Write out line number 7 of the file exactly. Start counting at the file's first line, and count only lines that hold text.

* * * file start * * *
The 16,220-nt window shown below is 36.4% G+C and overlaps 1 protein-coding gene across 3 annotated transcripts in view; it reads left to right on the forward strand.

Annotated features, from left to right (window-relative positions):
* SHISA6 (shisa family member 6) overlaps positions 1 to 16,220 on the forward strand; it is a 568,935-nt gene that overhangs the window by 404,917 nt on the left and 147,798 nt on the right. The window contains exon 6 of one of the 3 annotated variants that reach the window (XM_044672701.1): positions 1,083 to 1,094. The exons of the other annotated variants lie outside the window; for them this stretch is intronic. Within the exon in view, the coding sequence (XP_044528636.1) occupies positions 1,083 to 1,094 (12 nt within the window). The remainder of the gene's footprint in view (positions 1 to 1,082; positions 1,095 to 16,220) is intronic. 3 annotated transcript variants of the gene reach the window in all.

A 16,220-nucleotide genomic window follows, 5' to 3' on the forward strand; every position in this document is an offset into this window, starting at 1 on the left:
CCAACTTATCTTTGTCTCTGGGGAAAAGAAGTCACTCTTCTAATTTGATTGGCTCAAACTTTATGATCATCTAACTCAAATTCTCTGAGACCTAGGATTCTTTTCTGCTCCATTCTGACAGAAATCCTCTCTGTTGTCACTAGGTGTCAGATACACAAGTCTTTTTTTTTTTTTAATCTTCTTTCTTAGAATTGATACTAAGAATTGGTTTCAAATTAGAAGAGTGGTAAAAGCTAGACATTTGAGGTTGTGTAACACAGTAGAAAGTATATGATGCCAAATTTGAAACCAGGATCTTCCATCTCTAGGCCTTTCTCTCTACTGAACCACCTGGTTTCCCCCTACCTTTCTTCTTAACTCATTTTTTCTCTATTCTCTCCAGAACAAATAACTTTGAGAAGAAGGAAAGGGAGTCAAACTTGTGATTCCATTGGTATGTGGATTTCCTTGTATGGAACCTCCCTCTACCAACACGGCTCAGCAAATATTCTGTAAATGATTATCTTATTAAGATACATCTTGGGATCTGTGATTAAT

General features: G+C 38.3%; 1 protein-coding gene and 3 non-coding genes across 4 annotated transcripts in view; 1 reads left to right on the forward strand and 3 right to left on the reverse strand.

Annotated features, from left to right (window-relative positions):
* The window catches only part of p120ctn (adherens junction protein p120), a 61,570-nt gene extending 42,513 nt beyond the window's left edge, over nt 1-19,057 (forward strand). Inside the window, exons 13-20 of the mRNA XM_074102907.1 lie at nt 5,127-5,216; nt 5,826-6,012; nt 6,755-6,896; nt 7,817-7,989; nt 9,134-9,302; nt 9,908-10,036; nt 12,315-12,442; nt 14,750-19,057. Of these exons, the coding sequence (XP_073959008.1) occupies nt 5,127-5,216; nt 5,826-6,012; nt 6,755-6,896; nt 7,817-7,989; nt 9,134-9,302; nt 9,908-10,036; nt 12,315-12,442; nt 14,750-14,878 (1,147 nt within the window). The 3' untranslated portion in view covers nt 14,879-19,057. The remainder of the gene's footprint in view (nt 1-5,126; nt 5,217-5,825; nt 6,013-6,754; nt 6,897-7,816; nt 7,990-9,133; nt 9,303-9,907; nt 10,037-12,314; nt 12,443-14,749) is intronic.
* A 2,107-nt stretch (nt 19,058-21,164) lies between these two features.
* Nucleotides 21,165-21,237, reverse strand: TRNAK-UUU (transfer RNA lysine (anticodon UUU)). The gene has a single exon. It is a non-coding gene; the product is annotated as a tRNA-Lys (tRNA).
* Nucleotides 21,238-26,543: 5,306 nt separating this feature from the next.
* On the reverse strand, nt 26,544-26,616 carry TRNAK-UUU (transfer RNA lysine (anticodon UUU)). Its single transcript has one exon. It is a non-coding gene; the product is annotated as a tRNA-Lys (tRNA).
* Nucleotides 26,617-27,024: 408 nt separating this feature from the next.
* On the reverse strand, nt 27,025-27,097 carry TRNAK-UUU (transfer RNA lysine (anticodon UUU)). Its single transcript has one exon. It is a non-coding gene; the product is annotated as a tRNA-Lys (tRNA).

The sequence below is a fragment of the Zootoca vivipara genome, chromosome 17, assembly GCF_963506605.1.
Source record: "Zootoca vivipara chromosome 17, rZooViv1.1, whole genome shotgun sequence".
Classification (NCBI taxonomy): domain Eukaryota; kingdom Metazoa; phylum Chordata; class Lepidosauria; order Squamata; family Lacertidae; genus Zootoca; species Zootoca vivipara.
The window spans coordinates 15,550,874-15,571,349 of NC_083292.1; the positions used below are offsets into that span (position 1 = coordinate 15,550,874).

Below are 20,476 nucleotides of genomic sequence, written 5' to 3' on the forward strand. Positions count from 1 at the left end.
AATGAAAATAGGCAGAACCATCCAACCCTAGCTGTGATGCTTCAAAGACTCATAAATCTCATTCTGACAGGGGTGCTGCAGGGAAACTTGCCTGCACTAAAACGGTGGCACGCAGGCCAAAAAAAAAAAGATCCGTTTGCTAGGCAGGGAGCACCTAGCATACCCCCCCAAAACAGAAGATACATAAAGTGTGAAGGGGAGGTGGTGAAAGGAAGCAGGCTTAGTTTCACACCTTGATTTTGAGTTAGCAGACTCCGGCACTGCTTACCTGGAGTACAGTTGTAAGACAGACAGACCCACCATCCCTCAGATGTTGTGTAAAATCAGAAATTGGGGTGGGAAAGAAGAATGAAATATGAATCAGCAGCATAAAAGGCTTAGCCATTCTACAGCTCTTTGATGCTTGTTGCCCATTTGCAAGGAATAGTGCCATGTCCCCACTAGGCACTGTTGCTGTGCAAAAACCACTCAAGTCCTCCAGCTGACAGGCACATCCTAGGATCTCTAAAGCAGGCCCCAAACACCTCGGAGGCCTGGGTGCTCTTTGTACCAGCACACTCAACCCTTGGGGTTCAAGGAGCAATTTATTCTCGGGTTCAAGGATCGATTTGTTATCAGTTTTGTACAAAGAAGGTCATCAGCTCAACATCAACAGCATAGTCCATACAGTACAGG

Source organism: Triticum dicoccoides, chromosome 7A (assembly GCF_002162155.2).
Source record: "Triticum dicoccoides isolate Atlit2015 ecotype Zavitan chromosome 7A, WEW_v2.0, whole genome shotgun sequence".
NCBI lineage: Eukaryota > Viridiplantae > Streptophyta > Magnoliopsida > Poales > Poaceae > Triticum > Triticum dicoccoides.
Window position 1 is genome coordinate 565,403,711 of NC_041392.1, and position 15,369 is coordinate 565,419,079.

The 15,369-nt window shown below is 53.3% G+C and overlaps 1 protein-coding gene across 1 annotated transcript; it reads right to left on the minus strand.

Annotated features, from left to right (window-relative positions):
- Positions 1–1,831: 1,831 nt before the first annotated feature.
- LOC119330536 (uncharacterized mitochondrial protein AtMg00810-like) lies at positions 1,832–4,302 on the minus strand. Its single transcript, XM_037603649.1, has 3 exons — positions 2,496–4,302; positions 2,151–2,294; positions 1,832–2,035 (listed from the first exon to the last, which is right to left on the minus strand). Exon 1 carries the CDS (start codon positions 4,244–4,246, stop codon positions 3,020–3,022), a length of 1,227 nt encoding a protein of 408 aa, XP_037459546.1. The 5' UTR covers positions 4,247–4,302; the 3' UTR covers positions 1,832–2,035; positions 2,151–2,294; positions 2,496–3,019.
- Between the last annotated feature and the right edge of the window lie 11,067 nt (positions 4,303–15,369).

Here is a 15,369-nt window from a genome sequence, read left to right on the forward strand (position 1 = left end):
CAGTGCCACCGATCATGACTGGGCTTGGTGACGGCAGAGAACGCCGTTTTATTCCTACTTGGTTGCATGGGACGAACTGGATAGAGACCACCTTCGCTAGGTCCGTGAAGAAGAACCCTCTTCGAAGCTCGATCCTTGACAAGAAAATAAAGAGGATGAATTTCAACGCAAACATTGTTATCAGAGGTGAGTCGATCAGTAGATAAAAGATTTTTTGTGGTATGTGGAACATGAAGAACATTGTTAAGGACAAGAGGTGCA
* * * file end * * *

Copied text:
Annotated features, from left to right (window-relative positions):